Q&A: ‘Growing a Farmer’ Author Kurt Timmermeister

Seattle restaurateur turned Vashon Island dairy farmer Kurt Timmermeister shares his life makeover i

By Grace Geiger January 13, 2011


This article originally appeared in the February 2011 issue of Seattle magazine.

In 1991, Cafe Septieme owner Kurt Timmermeister threw his citified lifestyle a curve, buying 4 1/2 acres of cheap, brambly farmland and a shack on Vashon Island. Hoping to simply have a nice retreat at the end of his daily commute, he gradually began farming the land—first vegetables, then raw milk, and currently, making Dinah’s Cheese—and in 2004 he sold his restaurant to focus on Kurtwood Farms (which has grown to 13 acres). His new book, Growing a Farmer (W.W. Norton Co., $24.95), documents the bumpy transition from running a noisy urban kitchen to communing with cows.

M: How does your restaurant experience play into your approach to cheese making?
KT: I know how restaurants work. I know who owns them, I know the chefs, I know what they want to buy, I know how much they want to pay for it, and I know what my labels should look like. Farms in Omak don’t understand that, even if they make great cheese.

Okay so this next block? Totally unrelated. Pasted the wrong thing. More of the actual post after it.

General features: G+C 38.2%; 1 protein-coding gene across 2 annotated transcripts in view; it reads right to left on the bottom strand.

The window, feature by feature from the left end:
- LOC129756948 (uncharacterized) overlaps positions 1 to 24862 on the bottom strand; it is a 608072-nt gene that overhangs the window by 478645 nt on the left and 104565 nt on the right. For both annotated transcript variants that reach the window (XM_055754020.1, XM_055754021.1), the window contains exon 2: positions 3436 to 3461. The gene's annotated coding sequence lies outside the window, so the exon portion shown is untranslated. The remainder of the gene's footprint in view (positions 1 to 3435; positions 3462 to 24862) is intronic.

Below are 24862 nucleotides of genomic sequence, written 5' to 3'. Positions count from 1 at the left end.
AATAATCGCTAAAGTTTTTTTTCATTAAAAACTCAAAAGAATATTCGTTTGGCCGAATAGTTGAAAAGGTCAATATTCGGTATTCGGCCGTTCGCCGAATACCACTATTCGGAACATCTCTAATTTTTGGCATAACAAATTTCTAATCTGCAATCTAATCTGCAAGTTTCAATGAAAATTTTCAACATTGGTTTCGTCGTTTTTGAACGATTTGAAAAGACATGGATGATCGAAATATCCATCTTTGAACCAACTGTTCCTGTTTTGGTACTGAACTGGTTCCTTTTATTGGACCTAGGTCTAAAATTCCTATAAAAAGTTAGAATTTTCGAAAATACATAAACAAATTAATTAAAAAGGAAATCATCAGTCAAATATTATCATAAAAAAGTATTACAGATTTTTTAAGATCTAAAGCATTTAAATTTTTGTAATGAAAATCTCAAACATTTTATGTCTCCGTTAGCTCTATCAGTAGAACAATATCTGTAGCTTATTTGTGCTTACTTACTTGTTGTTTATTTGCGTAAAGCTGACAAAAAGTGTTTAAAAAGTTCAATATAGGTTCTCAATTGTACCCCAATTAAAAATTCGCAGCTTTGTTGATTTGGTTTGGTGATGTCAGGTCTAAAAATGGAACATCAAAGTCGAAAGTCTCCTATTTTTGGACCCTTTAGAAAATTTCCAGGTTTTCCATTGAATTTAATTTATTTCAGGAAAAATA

SM: Do you ever long for your old life?
KT: Absolutely. Cows are a lot of work…you have to milk them twice a day, even in the snow on Christmas Day! But both the city and the farm can be difficult full time—a combination is ideal. I still go [to Seattle] once a week to deliver my cheese and spend the whole day there. It’s not like I live in South Dakota.
SM: What keeps you going, given the hard labor of a dairy farm?
KT: I have to! It’s not an option. I can’t just get up and leave and go to Hawaii. The animals need attention all the time. It is a contract I’ve agreed to and a huge responsibility, but I love the responsibility. I really enjoy it.

SM: What do you hope readers will gain from the book?
KT: I hope they are inspired to do something. That could mean buying food at the farmers’ market, or just buying a farmstead cheese instead of a factory-made cheese. It could be as simple as getting a few chickens for the backyard, or as extreme as selling your house. The idea is to get in touch with where food comes from.


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